She was crying for no good reason. But then again, three year-olds don’t need a good reason to cry. Life can be cruel, don’t we all know it?
“Giovanna. Stop crying.”
She cries louder.
“Please! There’s no point in crying. Just stop.”
I finally heard myself.
There’s no point in crying?
Actually, there is a point. Crying helps to process and release disappointment. Crying is healthier than not crying. I guess the underlying truth was that I didn’t want my daughter to be upset. Without realizing it, I was asking her to grin and bear it. Even if I didn’t see a point to her tantrum, she did.
I think I do this all the time. Even now that I am conscious of it, I continue to catch myself asking her to stop crying. Especially in public. But that’s like asking a baby not to nurse in public. Children have their place in society, they have unique needs and responses and as adults we cannot expect them to act like us. We have undergone years of conditioning to hide our emotions.
And this is not necessarily a good thing. Have you ever wanted to cry, but couldn’t let the tears flow? Have you ever wanted to confront a stranger or a coworker or a family member, but bitten your tongue instead? How did you feel later? What happened to those tears and those words and those emotions? Where did they go inside of you? Do they live in your knotted shoulders or your achy back or your sleepless mind or somewhere else in your body, stagnant and slow but very present?
This tendency to bury unpleasantries doesn’t happen over night. It grows over time, over years. Like the first book in the Bible explains using the metaphor of Adam and Eve, we all start out pristine, blossoming with truth and beauty until the snake feeds us lies. If a child misbehaves in school and the teacher calls him bad, how is he to know this is not true? The teacher represents the pinnacle of authority and knowledge. The child grows beneath the umbrella of corruption. If a parent shames a child for crying, how can the child express herself in those painful moments? As she matures she will learn to suppress her emotions. She will keep it inside and it will not disappear for nothing disappears, it only changes shape. She will carry the pain with her.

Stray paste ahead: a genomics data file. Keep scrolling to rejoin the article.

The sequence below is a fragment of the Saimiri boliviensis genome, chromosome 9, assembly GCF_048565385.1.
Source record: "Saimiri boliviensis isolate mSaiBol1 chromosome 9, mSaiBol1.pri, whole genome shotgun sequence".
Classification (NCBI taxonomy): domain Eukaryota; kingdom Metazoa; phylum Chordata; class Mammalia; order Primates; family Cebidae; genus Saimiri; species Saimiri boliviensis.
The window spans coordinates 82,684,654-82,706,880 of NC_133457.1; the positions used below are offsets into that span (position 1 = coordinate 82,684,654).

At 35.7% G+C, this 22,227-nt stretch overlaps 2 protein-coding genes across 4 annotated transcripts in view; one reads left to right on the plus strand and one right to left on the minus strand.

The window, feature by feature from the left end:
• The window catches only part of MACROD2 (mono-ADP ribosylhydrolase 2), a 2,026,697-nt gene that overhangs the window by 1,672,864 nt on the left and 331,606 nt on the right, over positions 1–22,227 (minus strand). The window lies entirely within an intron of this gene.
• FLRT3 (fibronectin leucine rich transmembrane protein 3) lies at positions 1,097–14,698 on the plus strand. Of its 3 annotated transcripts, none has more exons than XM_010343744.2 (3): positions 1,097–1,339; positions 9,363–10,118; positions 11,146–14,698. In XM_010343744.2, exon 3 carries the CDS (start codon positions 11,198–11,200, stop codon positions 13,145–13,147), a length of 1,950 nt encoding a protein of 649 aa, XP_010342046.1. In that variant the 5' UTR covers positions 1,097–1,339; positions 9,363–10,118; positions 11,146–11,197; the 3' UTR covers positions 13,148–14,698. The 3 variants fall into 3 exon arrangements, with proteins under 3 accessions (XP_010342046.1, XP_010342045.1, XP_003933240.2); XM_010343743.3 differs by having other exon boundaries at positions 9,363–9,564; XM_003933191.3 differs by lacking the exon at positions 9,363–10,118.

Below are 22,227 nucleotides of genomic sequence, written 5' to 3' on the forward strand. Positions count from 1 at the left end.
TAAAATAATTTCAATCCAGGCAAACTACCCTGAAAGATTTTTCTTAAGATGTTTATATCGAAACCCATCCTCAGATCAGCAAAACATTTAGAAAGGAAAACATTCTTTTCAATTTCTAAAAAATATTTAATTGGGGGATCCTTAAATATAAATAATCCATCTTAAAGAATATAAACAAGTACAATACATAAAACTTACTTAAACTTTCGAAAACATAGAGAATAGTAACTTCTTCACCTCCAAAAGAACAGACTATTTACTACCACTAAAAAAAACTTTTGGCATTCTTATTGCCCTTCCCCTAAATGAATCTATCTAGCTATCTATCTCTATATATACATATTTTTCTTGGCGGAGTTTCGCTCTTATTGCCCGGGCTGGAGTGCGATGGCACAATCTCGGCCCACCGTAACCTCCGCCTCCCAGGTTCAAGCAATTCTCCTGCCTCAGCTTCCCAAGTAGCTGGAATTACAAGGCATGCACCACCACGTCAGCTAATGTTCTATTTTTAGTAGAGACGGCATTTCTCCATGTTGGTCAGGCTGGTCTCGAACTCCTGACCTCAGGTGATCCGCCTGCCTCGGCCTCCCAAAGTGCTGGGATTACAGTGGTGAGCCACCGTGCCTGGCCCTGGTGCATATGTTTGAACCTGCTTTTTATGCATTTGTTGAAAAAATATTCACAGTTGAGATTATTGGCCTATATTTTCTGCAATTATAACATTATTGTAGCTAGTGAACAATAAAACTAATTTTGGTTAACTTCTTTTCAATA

As parents, we are averse to our children’s cries. Mother Nature wants us to respond, and we do. But responding does not necessarily mean shushing. It means hugging and holding and reasoning and explaining. When they’re toddlers, occasionally it might mean ignoring (let’s be honest!) so they can work out their feelings on their own.
And what are we to do in public when our child disturbs the peace with their shrieks? Besides taking the child outside or away from the scene of the crime, there’s not a lot we can do. Maybe we need to stop caring so much about the petty judgments of other people (why can’t she control her child?) and pay attention to what’s really happening.
So what if your daughter is making a scene at the playground or on the bus or in the grocery store? At least she’s not afraid to be herself. May she never lose her gumption.